Chetan Bhagat ko Gussa Kyun Aata Hai?
Iconic but needs to introspect
We know that hell hath no fury like an ardent lover scorned. But last week Chetan Bhagat would have run them close. Bhagat’s fury spilled onto the editorial page of a newspaper as he vented his pent up angst, dissected a social phenomenon and simultaneously supplied us with enlightenment, all in one.
The immediate occasion was the shutting down of a leading publishing house from the south. But that, I suspect, was only the tipping point for he has always nursed a grouse at being treated, along with others of his ilk, as the writer of a lesser muse.
His immediate targets were three: the late lamented publishing house, Rahul Gandhi (as soft a target as they come), and the streaming platform Netflix.
At first glance, none of them seem interconnected. But like a medical researcher who discovers that a common deficiency is the cause of unrelated ailments, Bhagat’s diagnosis is that all three failures were caused by losers.
And the reason they are losers is, hold your breath, because they speak English and read English books.
By way of a mnemonic, he even conjured a term for them – India’s Intellectual and Discerning Elite (IIDE). Well, as acronyms go, it’s hardly scintillating and I wish he had asked for help from the nearest IIDE.
Essentially, Chetan Bhagat’s complaint seems to be that the commissioning editors of publishing houses, the Congress party and head honchos of Netflix would have been successful if they had only been built in his own image.
So what exactly is this image? Let me tell you straight off that it glows like neon. He has topped off his IIT with an IIM-A. This kind of academic baptism should have turned Bhagat into a formidable IIDE himself, but then he took the path less travelled: writing fiction. Next thing we know, he attained cult figure status.
For his first book 5 Point Someone, he put the vast, transcontinental network of IIT and IIM alumini to work, and thereby aced the initial hurdle of creating awareness of the book’s existence.
After that dream debut, he demonstrated remarkable marketing savvy in promoting his wares. Just before the movie based on The Three Mistakes… hit the screen for instance, he manufactured a controversy in cahoots with the film’s producers. The issue made it to the headlines and his books flew off the shelves. It is an old trick but it works every time.
For all this, approval from the critical class remained elusive. Bhagat had ticked all the boxes: high visibility launches, good packaging and a formidable marketing and distribution network. So what was wrong - it could not… or could it possibly be the product?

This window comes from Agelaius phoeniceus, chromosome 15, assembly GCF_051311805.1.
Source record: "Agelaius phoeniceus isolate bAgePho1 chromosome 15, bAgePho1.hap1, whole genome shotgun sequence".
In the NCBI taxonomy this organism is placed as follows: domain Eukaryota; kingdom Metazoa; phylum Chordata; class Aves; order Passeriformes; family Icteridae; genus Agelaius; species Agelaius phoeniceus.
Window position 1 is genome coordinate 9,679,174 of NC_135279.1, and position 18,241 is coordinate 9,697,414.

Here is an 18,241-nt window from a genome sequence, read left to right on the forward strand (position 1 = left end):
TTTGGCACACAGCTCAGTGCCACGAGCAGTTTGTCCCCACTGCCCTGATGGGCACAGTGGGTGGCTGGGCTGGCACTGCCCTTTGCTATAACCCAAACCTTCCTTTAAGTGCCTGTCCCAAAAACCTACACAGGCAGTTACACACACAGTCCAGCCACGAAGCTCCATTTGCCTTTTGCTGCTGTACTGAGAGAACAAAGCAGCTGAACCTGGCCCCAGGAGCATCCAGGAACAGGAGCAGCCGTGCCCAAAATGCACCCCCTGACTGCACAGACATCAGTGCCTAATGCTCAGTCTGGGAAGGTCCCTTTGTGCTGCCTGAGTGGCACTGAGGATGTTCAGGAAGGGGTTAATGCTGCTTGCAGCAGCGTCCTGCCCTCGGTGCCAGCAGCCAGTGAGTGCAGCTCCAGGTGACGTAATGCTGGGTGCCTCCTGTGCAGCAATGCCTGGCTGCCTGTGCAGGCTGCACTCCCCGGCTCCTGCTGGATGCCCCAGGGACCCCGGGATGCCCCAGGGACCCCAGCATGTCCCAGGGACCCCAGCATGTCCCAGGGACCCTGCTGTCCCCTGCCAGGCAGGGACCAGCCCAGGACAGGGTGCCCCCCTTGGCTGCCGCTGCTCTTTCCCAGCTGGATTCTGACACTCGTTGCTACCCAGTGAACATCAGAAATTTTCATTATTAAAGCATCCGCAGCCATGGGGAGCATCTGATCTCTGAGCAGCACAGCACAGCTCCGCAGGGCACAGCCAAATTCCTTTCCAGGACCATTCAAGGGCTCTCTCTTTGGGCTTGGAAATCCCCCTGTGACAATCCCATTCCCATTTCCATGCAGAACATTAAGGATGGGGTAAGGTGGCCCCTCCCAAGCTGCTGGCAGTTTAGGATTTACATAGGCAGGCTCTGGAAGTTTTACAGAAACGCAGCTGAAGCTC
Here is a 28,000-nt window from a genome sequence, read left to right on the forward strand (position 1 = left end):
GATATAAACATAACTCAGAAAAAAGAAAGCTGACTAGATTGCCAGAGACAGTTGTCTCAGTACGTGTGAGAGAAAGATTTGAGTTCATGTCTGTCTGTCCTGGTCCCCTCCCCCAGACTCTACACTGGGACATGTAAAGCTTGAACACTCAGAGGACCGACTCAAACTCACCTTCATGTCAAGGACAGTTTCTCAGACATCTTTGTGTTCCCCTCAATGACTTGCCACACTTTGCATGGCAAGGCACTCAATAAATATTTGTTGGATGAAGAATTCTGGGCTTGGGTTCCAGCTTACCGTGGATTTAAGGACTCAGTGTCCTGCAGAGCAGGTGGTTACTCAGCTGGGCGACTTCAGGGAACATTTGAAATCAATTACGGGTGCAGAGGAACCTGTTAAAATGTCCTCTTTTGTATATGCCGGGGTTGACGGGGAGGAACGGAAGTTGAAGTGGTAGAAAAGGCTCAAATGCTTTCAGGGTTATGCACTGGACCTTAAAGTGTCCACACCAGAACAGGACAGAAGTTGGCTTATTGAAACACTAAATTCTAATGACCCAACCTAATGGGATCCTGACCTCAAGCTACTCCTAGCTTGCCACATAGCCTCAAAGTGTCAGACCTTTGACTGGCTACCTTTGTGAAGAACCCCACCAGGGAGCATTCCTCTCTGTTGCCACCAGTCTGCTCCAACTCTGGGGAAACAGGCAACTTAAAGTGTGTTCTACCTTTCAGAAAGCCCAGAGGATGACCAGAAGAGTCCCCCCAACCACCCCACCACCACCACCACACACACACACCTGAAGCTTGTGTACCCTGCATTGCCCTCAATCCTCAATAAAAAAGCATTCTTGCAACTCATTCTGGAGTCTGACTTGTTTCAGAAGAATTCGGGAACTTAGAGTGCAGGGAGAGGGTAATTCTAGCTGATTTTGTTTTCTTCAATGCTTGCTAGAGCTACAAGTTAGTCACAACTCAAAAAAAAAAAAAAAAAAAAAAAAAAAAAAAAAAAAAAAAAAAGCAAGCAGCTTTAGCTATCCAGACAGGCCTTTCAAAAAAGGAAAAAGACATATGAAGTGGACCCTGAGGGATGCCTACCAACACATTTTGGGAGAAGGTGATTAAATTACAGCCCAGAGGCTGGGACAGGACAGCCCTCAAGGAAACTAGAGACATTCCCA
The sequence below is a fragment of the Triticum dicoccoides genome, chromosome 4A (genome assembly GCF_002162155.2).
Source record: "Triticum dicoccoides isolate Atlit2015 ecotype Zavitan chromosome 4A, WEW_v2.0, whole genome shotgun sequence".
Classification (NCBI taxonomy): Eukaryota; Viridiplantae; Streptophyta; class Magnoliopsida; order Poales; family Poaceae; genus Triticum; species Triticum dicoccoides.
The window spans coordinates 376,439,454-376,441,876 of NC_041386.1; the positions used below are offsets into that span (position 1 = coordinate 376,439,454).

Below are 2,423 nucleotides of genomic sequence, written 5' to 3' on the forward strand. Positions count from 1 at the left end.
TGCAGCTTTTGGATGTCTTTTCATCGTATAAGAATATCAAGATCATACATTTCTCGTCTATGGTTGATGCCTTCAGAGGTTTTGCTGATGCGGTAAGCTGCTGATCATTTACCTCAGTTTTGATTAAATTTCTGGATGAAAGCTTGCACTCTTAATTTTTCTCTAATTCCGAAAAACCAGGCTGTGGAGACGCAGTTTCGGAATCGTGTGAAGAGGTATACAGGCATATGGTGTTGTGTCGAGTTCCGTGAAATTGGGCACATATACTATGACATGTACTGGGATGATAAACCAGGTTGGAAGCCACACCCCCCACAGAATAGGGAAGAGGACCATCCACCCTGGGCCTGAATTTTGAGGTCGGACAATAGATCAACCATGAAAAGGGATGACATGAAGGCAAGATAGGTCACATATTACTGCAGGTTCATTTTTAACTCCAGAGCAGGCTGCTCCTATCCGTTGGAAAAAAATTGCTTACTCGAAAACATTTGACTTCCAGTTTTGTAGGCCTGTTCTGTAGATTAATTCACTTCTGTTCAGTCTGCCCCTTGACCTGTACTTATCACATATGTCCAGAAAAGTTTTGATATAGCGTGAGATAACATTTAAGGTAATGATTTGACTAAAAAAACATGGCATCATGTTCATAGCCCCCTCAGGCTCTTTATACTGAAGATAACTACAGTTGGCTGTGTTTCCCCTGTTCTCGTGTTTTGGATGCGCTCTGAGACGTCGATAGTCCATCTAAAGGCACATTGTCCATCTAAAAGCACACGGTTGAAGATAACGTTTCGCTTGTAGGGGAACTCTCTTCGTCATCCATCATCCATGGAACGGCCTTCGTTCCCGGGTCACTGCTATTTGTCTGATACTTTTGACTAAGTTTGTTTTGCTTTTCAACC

To investigate the suspicion, let me venture into subjecting the product to a closer look. Bhagat’s plots are thin as rails. His world is populated by characters - especially in the later novels - who converse entirely in clichés, and he has never considered investing depth, nuance or richness in his narrative. That sweet spot between too much and too less is where great literature resides, and Bhagat misses it by miles. That’s not to say that he is not funny but more often, he is forced. Yes, he has Pied Piper-like led a large number of readers to the bookstore. But the more successful he became, the more glaring was the gap between mass and class, between the dhafli and the surbahar.
It’s not as if he has no friends among card-carrying IIDEs. He has loyal followers at home and abroad. I personally know of a woman of letters who defies convention by pointedly reading Bhagat in the tony environs of Mumbai’s National Centre for the Performing Arts. Above all else, he has made enough money to buy off his critics twice over. So he shouldn’t be complaining - but as we saw last week, he is still miffed that he hasn’t been awarded a place at the high table.
Well, marketing muscle, clever promotional strategies and money can only take you so far. Beyond that, your book is on its own. It is easier to win readers than respect - and if Chetan Bhagat wants to win respect, he needs to introspect.
Meanwhile, it will help if he stops knocking his critics’ antecedents. Losers whine, winners don’t, and in commercial terms he is an outright winner. If the grudge continues, we will conclude that Chetan Bhagat’s rage is the rage of Caliban on seeing his face in the mirror.
Jairam N Menon is a Bombay-walla all his life, he has contributed to several newspapers and weeklies. His views are personal.